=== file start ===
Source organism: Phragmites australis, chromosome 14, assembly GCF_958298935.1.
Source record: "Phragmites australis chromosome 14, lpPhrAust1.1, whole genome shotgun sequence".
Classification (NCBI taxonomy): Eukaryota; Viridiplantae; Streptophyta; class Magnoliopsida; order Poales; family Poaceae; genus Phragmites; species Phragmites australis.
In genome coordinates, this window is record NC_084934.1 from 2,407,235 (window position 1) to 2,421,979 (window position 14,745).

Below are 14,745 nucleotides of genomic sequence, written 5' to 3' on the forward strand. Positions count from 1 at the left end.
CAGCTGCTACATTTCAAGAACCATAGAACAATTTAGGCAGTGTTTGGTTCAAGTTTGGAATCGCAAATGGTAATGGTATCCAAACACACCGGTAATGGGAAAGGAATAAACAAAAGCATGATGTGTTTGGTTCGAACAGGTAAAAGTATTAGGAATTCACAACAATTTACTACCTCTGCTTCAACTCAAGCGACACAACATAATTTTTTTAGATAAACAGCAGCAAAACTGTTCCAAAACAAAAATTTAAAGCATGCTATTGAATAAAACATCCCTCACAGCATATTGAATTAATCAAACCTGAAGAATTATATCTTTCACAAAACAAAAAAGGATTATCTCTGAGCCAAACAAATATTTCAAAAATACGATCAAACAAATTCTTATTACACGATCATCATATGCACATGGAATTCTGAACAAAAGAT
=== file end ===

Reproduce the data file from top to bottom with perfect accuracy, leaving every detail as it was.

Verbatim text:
Source organism: Phragmites australis, chromosome 14, assembly GCF_958298935.1.
Source record: "Phragmites australis chromosome 14, lpPhrAust1.1, whole genome shotgun sequence".
Classification (NCBI taxonomy): Eukaryota; Viridiplantae; Streptophyta; class Magnoliopsida; order Poales; family Poaceae; genus Phragmites; species Phragmites australis.
In genome coordinates, this window is record NC_084934.1 from 2,407,235 (window position 1) to 2,421,979 (window position 14,745).

Below are 14,745 nucleotides of genomic sequence, written 5' to 3' on the forward strand. Positions count from 1 at the left end.
CAGCTGCTACATTTCAAGAACCATAGAACAATTTAGGCAGTGTTTGGTTCAAGTTTGGAATCGCAAATGGTAATGGTATCCAAACACACCGGTAATGGGAAAGGAATAAACAAAAGCATGATGTGTTTGGTTCGAACAGGTAAAAGTATTAGGAATTCACAACAATTTACTACCTCTGCTTCAACTCAAGCGACACAACATAATTTTTTTAGATAAACAGCAGCAAAACTGTTCCAAAACAAAAATTTAAAGCATGCTATTGAATAAAACATCCCTCACAGCATATTGAATTAATCAAACCTGAAGAATTATATCTTTCACAAAACAAAAAAGGATTATCTCTGAGCCAAACAAATATTTCAAAAATACGATCAAACAAATTCTTATTACACGATCATCATATGCACATGGAATTCTGAACAAAAGAT